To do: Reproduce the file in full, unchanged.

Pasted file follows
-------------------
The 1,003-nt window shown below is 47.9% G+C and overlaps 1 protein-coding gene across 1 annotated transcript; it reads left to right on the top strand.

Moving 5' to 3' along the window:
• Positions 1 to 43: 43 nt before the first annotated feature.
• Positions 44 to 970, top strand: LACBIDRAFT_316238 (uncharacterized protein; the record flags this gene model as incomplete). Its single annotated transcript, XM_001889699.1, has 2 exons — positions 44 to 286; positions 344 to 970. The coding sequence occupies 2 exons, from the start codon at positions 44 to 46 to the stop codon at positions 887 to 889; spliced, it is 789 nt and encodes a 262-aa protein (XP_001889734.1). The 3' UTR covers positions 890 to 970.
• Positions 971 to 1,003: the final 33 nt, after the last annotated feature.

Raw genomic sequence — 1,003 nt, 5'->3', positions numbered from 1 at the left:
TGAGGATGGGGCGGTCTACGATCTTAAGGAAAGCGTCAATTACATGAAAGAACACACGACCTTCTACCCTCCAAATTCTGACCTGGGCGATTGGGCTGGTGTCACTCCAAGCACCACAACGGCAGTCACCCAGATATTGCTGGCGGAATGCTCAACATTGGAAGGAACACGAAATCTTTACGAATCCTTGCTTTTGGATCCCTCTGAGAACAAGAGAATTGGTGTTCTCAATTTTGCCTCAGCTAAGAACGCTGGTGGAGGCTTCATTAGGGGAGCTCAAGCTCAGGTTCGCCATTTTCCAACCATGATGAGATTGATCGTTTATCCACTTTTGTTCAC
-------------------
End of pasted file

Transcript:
The 1,003-nt window shown below is 47.9% G+C and overlaps 1 protein-coding gene across 1 annotated transcript; it reads left to right on the top strand.

Moving 5' to 3' along the window:
• Positions 1 to 43: 43 nt before the first annotated feature.
• Positions 44 to 970, top strand: LACBIDRAFT_316238 (uncharacterized protein; the record flags this gene model as incomplete). Its single annotated transcript, XM_001889699.1, has 2 exons — positions 44 to 286; positions 344 to 970. The coding sequence occupies 2 exons, from the start codon at positions 44 to 46 to the stop codon at positions 887 to 889; spliced, it is 789 nt and encodes a 262-aa protein (XP_001889734.1). The 3' UTR covers positions 890 to 970.
• Positions 971 to 1,003: the final 33 nt, after the last annotated feature.

Raw genomic sequence — 1,003 nt, 5'->3', positions numbered from 1 at the left:
TGAGGATGGGGCGGTCTACGATCTTAAGGAAAGCGTCAATTACATGAAAGAACACACGACCTTCTACCCTCCAAATTCTGACCTGGGCGATTGGGCTGGTGTCACTCCAAGCACCACAACGGCAGTCACCCAGATATTGCTGGCGGAATGCTCAACATTGGAAGGAACACGAAATCTTTACGAATCCTTGCTTTTGGATCCCTCTGAGAACAAGAGAATTGGTGTTCTCAATTTTGCCTCAGCTAAGAACGCTGGTGGAGGCTTCATTAGGGGAGCTCAAGCTCAGGTTCGCCATTTTCCAACCATGATGAGATTGATCGTTTATCCACTTTTGTTCAC